The European Commission has launched a public consultation on Science 2.0 in order to gauge the trend towards a more open, data-driven and people-focused way of doing research and innovation.
As anyone who is a member knows, Science 2.0 was founded in 2006 on four fundamental concepts: modernizing collaboration, participation, communication and publication. This synthesis was in the works for a while, of course. Before we came up with Science 2.0, open access publication had already been successful, with arXiv, BMC and PLOS all taking journals out of the subscription world and making them available to everyone. Citizen science participation has forever thrived in paleontology, astronomy and many other fields. We immediately made a difference in communication by opening up a platform for researchers to talk directly with the public, an open access for science journalism, and became the world's largest independent science writing community, with tens of thousands of members from almost every country.
The fourth aspect has been tougher. How do you encourage collaboration when each lab at a university is effectively its own corporation competing against other similar corporations for funding? Our legacy system in math and science rewards people first to publish in a specific way so even a preprint can be a real negative but we know it can work. Why not extend that to collaboration?
Because there is not a lot of money in it, there is a cultural issue. American funding agencies only want to fund progress through academia or perhaps well-connected non-profits, which blocks out some of the most creative minds in the world. Science 2.0 has been an expensive endeavor, over $1 million spent in the past 8 years so far with no NSF involvement, even as they have spent millions of dollars on other efforts that have failed - it's slow going that way.
But the change is coming because it must. The EU estimates that 90 percent of all available data in the world has been generated in the past two years, and output is growing at a rate of 30 percent per year.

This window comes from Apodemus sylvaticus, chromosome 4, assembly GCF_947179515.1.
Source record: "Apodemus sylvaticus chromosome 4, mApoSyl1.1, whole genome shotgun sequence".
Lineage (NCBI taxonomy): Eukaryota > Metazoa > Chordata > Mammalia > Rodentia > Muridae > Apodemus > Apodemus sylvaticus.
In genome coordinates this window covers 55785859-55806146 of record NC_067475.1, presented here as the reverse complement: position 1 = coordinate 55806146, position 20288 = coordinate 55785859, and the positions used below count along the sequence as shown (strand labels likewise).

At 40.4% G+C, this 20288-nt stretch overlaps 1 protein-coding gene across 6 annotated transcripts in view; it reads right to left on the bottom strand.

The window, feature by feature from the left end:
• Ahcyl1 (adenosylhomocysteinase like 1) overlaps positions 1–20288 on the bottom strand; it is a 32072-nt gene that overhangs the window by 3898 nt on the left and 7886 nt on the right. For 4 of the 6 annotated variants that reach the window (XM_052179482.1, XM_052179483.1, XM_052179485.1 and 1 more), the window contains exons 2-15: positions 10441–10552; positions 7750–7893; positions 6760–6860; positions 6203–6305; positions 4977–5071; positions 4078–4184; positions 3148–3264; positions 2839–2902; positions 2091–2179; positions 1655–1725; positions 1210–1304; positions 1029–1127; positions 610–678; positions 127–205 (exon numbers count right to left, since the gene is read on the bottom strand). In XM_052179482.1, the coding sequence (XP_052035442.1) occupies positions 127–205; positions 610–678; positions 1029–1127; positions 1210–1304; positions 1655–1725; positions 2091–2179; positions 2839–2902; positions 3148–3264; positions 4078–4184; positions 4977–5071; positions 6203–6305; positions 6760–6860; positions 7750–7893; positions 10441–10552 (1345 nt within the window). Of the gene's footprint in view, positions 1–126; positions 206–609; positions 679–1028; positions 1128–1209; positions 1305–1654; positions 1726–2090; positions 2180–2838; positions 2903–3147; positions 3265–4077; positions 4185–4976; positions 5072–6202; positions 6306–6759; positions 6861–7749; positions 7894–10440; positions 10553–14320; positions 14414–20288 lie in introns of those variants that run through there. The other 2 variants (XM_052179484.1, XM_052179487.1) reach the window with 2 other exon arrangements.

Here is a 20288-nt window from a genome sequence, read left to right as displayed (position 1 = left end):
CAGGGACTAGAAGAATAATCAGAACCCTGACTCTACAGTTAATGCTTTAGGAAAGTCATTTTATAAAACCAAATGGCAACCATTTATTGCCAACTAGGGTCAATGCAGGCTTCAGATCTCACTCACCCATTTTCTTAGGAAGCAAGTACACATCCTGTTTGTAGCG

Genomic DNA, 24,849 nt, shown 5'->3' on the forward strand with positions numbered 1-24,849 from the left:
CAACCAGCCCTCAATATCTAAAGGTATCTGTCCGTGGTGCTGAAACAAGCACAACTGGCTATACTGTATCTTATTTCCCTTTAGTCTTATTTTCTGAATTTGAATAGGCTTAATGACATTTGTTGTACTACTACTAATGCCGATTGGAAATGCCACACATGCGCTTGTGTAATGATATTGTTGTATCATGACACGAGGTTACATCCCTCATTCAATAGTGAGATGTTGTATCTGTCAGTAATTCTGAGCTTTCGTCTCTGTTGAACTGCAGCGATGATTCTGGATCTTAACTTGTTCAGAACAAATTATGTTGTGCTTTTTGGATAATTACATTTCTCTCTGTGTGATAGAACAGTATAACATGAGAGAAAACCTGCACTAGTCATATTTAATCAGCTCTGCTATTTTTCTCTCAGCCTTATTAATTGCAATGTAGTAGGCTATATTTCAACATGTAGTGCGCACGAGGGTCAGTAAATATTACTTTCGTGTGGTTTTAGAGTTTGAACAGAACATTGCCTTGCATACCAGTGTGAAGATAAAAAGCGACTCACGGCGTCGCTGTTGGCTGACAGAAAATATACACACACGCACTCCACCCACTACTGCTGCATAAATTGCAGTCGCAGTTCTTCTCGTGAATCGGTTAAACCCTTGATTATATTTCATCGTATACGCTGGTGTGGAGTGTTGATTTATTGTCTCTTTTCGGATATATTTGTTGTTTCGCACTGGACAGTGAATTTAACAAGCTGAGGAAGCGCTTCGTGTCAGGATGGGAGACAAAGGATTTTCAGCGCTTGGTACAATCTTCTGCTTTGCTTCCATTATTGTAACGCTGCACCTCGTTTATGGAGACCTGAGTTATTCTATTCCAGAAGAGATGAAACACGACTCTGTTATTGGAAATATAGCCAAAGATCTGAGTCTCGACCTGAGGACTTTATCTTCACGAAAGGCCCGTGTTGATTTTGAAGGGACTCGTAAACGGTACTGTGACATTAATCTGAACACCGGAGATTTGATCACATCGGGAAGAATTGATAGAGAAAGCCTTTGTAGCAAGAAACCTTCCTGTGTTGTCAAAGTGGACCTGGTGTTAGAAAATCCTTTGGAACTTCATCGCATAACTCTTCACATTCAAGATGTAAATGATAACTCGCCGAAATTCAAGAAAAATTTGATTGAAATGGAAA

They're asking everyone, Europeans, Asians, Americans, everyone who cares about how science can continue to push forward in a world where we want solutions to problems faster. to participate in a dialogue. They primarily want to strengthen the competitiveness of European science and research, of course, but it's a global science world now. If it's good for Europe, it's good for America too.
European Research, Innovation and Science Commissioner Máire Geoghegan-Quinn said, “Science 2.0 is revolutionising the way we do science – from analysing and sharing data and publications to cooperating across the globe. It is also allowing citizens to join in the search for new knowledge. The whole scientific process is becoming more transparent and efficient, but this also poses questions about integrity and quality – so we want to hear people's views on how we can guarantee that Science 2.0 develops in a way that is positive for Europe."
The European Commission is already doing some aspects of Science 2.0. Open access is mandatory for research under Horizon 2020, the new EU research and innovation program and a Pilot on Open Research Data has also been launched. Through its research programs, the EU also funds a number of citizen science projects and supports some of the e-infrastructure that makes the future of Science 2.0 possible.
The deadline for responses is 30 September 2014. You can also follow what people are saying on social media, using the hashtag #science20.
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